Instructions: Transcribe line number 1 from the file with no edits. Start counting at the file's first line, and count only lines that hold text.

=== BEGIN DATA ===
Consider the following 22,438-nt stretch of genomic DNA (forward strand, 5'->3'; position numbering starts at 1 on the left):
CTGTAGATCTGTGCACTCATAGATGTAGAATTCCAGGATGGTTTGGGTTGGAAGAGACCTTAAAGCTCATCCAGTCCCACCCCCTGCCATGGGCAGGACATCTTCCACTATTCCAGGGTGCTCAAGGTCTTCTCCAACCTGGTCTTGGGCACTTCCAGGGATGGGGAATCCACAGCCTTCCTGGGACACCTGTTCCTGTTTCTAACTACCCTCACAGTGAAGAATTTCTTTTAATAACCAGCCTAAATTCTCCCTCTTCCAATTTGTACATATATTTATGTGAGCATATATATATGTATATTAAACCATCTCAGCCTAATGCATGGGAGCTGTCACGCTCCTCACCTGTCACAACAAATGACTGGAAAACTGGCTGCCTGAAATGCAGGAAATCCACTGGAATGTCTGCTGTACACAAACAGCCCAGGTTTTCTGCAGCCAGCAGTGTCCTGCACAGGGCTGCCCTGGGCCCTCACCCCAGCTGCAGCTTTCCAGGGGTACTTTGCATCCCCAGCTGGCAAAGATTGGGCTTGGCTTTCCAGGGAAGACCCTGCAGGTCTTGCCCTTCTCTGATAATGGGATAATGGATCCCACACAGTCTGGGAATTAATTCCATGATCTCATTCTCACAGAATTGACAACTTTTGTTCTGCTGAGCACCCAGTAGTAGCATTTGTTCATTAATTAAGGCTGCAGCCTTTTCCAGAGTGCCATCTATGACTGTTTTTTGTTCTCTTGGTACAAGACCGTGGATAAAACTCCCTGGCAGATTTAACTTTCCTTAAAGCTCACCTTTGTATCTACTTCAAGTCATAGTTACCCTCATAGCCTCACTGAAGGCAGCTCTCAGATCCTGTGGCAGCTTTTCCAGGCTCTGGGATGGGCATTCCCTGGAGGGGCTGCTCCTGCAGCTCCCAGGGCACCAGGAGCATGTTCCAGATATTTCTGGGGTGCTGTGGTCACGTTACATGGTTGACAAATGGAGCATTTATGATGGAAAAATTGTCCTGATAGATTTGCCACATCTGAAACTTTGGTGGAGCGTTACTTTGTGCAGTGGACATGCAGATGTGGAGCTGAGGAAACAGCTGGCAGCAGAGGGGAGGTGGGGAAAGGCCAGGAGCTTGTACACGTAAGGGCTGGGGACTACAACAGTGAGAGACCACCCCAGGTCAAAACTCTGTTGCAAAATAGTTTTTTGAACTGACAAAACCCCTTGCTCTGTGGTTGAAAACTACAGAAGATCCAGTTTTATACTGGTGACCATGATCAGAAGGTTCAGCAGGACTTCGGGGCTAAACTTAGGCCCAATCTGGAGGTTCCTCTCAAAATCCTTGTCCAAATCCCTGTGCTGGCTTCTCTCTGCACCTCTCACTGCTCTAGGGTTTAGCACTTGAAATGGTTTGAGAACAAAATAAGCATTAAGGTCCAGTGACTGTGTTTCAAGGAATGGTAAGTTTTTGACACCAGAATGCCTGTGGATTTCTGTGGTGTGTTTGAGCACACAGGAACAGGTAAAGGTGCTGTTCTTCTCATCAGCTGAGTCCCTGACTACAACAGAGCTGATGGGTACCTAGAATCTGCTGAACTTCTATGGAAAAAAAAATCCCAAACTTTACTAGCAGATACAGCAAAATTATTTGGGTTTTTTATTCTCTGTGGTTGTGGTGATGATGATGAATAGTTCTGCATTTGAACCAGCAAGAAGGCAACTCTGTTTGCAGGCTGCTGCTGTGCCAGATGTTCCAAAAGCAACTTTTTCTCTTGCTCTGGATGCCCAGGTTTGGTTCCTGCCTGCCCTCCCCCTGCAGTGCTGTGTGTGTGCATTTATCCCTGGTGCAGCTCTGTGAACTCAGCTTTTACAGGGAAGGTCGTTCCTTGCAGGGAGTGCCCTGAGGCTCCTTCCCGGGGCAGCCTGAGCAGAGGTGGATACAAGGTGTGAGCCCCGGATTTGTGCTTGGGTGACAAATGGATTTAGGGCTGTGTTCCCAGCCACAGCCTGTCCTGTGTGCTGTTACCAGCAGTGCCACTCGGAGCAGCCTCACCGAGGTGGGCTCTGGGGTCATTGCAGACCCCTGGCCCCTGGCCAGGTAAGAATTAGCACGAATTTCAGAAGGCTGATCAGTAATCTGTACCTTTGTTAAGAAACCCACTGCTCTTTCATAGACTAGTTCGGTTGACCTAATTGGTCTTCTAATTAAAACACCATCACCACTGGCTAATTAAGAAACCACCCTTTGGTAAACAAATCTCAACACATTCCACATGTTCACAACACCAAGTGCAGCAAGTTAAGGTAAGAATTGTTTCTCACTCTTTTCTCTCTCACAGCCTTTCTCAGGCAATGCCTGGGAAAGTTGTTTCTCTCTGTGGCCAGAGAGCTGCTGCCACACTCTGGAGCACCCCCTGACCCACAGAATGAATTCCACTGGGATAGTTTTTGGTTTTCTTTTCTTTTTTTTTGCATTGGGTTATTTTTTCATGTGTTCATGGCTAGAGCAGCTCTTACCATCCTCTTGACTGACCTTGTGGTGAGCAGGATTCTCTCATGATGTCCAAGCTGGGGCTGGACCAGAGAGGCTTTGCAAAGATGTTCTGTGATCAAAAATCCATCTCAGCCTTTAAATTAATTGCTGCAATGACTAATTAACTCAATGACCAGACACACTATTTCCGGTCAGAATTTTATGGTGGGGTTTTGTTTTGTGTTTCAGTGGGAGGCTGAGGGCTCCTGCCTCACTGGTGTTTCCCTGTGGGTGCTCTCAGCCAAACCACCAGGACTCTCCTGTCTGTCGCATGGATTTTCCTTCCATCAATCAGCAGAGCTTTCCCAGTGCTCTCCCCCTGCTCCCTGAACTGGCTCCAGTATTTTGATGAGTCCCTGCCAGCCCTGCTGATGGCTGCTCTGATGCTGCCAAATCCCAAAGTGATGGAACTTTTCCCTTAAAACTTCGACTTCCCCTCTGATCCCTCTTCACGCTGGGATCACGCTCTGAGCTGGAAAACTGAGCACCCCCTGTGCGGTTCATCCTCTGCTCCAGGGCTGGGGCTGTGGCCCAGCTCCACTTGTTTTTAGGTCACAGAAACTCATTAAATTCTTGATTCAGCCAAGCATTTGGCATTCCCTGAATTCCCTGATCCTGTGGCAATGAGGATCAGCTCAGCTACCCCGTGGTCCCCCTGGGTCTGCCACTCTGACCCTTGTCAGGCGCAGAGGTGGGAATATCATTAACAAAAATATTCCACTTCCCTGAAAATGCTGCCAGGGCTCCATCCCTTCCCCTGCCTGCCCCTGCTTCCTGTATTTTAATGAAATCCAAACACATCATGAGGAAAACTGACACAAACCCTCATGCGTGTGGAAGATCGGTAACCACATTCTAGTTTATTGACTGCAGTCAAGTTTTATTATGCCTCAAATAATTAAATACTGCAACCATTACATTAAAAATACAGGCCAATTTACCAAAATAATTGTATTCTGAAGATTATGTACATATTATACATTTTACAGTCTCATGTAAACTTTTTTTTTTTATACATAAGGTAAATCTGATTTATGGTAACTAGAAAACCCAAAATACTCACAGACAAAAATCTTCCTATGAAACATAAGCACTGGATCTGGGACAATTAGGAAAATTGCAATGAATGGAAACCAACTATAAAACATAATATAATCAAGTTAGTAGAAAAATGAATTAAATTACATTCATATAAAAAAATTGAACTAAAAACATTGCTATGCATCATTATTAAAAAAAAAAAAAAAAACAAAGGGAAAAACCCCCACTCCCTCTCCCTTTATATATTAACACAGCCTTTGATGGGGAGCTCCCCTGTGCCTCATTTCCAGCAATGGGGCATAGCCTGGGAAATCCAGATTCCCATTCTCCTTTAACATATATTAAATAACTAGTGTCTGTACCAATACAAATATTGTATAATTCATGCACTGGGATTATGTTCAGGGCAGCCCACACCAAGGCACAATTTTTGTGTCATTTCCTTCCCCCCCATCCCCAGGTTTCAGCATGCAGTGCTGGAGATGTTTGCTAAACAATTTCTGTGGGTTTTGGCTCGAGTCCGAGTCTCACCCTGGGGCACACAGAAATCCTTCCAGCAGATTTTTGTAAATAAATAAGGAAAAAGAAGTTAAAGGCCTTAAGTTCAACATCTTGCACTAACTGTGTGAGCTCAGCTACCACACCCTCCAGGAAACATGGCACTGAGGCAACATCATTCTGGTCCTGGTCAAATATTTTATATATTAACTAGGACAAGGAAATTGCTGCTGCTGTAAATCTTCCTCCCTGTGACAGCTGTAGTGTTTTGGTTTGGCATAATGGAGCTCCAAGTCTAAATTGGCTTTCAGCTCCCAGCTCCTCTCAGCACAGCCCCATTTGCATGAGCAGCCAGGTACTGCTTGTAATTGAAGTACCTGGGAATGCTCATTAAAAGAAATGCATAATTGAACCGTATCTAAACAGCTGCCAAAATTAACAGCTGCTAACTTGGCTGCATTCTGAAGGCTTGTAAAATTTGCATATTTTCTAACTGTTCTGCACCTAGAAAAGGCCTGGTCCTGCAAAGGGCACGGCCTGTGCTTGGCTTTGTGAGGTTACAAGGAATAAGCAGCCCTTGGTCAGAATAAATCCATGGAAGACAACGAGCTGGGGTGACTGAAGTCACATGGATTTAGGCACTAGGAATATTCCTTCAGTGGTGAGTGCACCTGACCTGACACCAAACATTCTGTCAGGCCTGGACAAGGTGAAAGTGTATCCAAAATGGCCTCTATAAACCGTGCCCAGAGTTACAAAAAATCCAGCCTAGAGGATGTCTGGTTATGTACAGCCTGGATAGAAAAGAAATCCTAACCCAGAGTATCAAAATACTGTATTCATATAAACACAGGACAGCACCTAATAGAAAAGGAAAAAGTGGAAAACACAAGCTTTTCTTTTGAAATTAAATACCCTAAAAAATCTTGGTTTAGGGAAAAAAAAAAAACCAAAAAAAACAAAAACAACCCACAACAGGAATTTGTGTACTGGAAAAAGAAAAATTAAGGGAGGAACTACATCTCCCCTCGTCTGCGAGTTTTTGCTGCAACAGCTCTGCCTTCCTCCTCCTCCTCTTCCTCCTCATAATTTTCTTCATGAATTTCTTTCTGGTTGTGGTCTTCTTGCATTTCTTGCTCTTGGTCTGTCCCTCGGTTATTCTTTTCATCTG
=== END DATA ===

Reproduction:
Consider the following 22,438-nt stretch of genomic DNA (forward strand, 5'->3'; position numbering starts at 1 on the left):